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Wednesday, 1 December, 1999, 17:52 GMT
Bootlegging mastermind jailed
Van loaded with drink Duty evaded on hundreds of van and lorry loads

A bootlegging baron who built up a 23m beer, spirit and cigarettes empire from behind bars has been jailed for nine years.

With the help of a lawyer, Ellis Martin, 41, held regular private meetings with gang members posing as solicitor's clerks paying legal visits.

Safe from prying eyes, the fraudster - serving a sentence for exactly the same sort of swindle - behaved like a "managing director" at a board meeting, issuing instructions to colleagues under the noses of unsuspecting jailers.

Eight others jailed

London's Southwark Crown Court heard he also spent hours on the prison phone with call cards smuggled to him by a warder bribed with cut-price cigarettes.

In just one five-month period he made more than 1,000 calls to his partners in crime, eight of whom have also received jail sentences - one suspended - totalling 32 years.

By the time the sophisticated scam was scuppered, Martin had overseen the evasion of duty on hundreds of lorry-loads of beer, wine, spirits and cigarettes, and become a millionaire many times over.

Bought own distillery

Investigators probing one of the largest frauds of its kind to have been uncovered in Britain, had to wade through a welter of front companies in Britain and Ireland as well as stacks of bogus documents complete with false customs and excise stamps.

In the process they discovered an extensive investment portfolio funded by his crimes and embracing 20 properties in Britain and Europe - including a plush penthouse apartment in Cannes - as well as a brandy distillery in the Cognac region of France.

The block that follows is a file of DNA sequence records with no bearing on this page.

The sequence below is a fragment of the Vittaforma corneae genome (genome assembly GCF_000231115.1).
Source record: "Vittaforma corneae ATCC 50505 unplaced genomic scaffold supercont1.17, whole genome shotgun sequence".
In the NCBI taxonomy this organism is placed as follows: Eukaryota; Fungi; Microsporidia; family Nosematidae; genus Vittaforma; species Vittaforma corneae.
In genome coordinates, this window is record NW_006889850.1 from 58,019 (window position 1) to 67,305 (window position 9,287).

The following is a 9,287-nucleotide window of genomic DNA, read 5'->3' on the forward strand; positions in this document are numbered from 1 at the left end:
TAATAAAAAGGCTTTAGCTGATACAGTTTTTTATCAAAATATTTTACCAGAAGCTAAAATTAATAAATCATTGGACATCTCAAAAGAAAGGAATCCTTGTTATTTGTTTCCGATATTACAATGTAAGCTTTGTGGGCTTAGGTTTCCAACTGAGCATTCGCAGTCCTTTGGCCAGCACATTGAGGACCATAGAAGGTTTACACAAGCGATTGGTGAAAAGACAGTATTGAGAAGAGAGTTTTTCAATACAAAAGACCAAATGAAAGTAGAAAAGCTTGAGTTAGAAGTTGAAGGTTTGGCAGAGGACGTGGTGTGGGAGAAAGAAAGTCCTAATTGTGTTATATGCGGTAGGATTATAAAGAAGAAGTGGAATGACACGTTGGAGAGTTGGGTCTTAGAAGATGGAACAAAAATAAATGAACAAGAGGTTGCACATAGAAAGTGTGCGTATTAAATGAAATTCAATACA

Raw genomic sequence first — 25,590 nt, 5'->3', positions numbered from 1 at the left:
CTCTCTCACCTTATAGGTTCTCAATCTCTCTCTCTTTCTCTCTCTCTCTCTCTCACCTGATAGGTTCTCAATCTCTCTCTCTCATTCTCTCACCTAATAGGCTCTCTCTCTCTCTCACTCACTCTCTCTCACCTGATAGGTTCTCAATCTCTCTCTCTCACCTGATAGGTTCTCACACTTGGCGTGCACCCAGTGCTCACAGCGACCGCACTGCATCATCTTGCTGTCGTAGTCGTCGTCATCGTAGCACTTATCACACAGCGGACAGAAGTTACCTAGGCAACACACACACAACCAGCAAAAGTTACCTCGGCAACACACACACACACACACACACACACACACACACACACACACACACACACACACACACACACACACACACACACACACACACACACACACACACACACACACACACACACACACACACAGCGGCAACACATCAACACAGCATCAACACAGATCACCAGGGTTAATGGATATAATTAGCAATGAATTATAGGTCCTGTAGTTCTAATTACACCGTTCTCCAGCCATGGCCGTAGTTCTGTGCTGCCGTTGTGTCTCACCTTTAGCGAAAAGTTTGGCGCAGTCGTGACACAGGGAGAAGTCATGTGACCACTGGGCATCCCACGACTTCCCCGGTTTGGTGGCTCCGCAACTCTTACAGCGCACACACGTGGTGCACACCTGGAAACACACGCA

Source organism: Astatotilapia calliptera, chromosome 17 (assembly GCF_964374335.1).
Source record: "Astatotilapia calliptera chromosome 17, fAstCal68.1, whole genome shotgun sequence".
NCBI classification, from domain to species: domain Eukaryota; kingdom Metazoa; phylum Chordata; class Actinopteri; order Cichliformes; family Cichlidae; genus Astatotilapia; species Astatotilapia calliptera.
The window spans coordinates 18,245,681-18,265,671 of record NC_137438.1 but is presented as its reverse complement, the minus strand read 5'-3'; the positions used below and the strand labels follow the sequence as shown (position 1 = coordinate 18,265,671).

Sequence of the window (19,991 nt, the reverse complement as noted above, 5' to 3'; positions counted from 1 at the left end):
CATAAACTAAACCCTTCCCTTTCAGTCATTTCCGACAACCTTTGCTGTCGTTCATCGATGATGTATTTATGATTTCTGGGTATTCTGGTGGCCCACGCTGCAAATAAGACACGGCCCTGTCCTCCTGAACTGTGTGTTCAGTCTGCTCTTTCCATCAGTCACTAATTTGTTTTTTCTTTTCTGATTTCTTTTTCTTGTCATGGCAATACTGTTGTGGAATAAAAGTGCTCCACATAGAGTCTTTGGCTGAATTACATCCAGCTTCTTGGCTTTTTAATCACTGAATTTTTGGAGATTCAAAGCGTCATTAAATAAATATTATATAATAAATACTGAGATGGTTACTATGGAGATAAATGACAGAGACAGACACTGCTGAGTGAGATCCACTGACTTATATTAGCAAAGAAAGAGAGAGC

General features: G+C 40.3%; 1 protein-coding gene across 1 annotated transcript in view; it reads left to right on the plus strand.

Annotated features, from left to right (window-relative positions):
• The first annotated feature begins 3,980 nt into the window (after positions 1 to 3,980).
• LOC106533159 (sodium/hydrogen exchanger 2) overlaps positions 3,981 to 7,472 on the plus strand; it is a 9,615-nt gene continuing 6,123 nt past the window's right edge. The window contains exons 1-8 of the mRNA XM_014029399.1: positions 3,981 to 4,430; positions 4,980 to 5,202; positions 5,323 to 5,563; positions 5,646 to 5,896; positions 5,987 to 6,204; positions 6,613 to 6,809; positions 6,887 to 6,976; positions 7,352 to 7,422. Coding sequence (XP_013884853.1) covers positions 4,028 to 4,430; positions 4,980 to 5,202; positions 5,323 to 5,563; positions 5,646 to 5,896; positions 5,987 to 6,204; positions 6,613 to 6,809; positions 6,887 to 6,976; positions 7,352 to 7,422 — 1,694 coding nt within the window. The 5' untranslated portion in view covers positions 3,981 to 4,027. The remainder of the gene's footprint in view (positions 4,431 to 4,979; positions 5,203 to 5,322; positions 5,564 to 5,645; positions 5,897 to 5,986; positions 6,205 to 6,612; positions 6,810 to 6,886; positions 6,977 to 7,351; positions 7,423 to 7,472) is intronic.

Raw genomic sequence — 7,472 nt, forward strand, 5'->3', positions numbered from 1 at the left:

Bank accounts and investments dotted around the world have also been tracked down.

'Managing director'

Customs men have calculated 30m effectively passed through Martin's hands and next week will be seeking a court order for the lot.

Passing sentence Judge Christopher Elwen described Martin as the "managing director" of a "sophisticated and well-organised ... massive diversion fraud".

The swindler, who comes from Southgate, north London, admitted conspiracies to defraud and launder between September 1994 and January 1997.

He showed no reaction as the judge told him: "You were plainly the brains and drive behind the whole operation."

'Master of detail'

The judge said telephone transcripts of the calls he made from prison revealed him as a person of almost "manic energy".

"You have shown yourself throughout to be a master of detail, forging documents and having a precise understanding of the customs regime you were determined to cheat, " said the judge.

The court had earlier heard the fraud the fraud took two forms - one involved "inward diversions" where lorry loads of beers, wines and spirits were exported briefly to France and Belgium to bogus customers before returning to Britain as imports.

The second involved the use of Irish-based front companies.

'Greed and genius'

Welcoming the outcome of the case, Customs and Excise spokesman Ranald Macdonald said: "Martin was one of the biggest players in the country's fastest growing crime.

"He was driven by greed and genius, and was simply not prepared to let prison bars get in the way of his crime-driven ambitions.

"But ultimately, like all high stake gamblers, blinded by misplaced convictions of superiority and invincibility, he had to lose.

"The destruction of this organisation serves as a warning to those like him who believe they can get away with flouting the system," he added.

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12 Oct 98 |  UK
Duty-free smuggling at a glance
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